Daddy long-legs spider 

Daddy long-legs spider. Photograph by Norman Heke. Te Papa

Pholcus phalangioides

What do they look like?

These spiders have small slender bodies with very long legs. They usually sit upside down in their delicate but rather messy webs, which are typically constructed indoors in out-of-the-way spots such as ceiling corners and behind furniture. They also like living in basements and cellars, and this has led to them being named cellar spiders in some parts of the world.

The name ‘daddy longlegs’ is also sometimes applied to craneflies and the European harvestman Phalangium opilio. But while both these have long legs, they are quite different animals. Craneflies have wings and the European harvestman, while an arachnid, is not a spider - it has a one-part body and does not make a web. The daddy longlegs spider has a two-part body and is almost always found in a web.

Where are they found?

Daddy longlegs are found throughout much of the world and are strongly associated with human habitation. This is very much the case in New Zealand, and they are thought to have arrived here with European settlement. These spiders are quite a frequent sight around buildings throughout much of New Zealand, although less commonly seen in the cooler, southern South Island.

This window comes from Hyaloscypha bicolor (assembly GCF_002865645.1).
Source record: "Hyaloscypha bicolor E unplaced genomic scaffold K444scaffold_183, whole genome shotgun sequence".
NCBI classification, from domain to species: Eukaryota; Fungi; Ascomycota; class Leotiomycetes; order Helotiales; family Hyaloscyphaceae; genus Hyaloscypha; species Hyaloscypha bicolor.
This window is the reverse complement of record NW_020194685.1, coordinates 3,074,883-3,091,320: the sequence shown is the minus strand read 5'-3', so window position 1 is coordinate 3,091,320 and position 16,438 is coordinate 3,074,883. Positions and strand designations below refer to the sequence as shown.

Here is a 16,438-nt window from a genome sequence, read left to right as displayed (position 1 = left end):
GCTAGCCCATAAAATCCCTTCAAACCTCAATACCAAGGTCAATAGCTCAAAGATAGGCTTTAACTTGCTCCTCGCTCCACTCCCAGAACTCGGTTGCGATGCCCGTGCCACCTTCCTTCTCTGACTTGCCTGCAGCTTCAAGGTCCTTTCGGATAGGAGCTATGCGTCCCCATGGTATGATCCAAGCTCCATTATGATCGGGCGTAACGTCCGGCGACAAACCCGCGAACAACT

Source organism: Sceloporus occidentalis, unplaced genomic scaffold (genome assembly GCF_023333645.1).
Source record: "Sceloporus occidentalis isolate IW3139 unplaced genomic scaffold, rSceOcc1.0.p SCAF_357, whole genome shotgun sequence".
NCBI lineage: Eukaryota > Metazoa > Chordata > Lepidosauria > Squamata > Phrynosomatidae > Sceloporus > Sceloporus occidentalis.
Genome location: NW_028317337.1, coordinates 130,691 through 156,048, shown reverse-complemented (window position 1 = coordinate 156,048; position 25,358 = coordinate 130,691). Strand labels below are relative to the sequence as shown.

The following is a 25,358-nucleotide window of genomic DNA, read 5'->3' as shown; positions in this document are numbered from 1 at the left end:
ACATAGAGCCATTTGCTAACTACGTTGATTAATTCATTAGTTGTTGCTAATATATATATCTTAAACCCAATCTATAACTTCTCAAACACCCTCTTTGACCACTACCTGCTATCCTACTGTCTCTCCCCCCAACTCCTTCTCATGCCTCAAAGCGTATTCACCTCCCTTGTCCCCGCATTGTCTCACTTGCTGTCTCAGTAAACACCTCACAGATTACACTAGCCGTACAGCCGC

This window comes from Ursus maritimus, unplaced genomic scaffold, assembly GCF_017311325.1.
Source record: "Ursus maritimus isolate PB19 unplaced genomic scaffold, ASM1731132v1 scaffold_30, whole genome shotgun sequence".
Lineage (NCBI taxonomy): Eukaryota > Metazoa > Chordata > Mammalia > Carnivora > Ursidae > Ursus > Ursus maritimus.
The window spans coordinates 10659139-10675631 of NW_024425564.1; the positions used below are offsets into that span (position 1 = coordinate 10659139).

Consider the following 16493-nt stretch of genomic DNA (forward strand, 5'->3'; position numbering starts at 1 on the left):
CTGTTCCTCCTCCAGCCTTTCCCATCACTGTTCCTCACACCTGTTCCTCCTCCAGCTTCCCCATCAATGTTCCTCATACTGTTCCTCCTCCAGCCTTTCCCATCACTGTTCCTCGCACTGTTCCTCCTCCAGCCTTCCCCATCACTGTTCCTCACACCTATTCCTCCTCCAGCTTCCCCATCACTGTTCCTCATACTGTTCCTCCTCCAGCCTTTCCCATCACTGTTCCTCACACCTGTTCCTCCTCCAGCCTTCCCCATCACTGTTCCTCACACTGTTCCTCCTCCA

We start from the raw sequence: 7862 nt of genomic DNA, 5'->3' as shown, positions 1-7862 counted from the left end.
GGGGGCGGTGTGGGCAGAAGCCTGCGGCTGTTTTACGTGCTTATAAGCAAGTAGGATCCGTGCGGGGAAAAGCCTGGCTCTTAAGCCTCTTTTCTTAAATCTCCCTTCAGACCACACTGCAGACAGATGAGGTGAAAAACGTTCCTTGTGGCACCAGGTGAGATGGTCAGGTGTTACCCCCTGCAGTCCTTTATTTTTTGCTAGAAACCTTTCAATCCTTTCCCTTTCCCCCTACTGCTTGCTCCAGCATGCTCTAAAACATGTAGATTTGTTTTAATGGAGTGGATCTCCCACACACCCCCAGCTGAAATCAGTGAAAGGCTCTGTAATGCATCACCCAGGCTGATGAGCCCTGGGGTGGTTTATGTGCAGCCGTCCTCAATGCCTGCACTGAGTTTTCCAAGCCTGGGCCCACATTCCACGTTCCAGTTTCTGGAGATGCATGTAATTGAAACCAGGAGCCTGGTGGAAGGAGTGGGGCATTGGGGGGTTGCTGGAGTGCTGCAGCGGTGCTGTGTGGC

What are their habits?

Very little entering the web of a daddy longlegs spider escapes its notice. If the interloper is regarded as prey, the spider will swiftly fling out lengths of silk from a safe distance to bind it. Once the prey is helpless, the spider then wraps it further, turning it into a food parcel that can be eaten at the spider’s leisure. This strategy allows these spiders to easily deal with prey many times their own size, as well as quite dangerous prey such as other spiders.

What is their bite like?

There is an often-repeated urban myth that states ‘the daddy longlegs is the most poisonous spider in the world, but it can’t bite you because its fangs are too small’.

There is no evidence to support this story. First, there is no reason to believe the venom is particularly dangerous to people. Second, while the fangs are indeed very small and would have difficulty biting through human skin, there are anecdotal cases of bites, none of which proved fatal.

The myth may have its origins in reported observations of these spiders killing and eating the decidedly dangerous Australian redback spider - the assumption being that if daddy longlegs are able to kill deadly spiders they themselves must be highly lethal. This is not true, and the daddy longlegs’ ability to overcome large or dangerous prey is due to its strategy of ensnaring prey by throwing silk at it from a safe distance.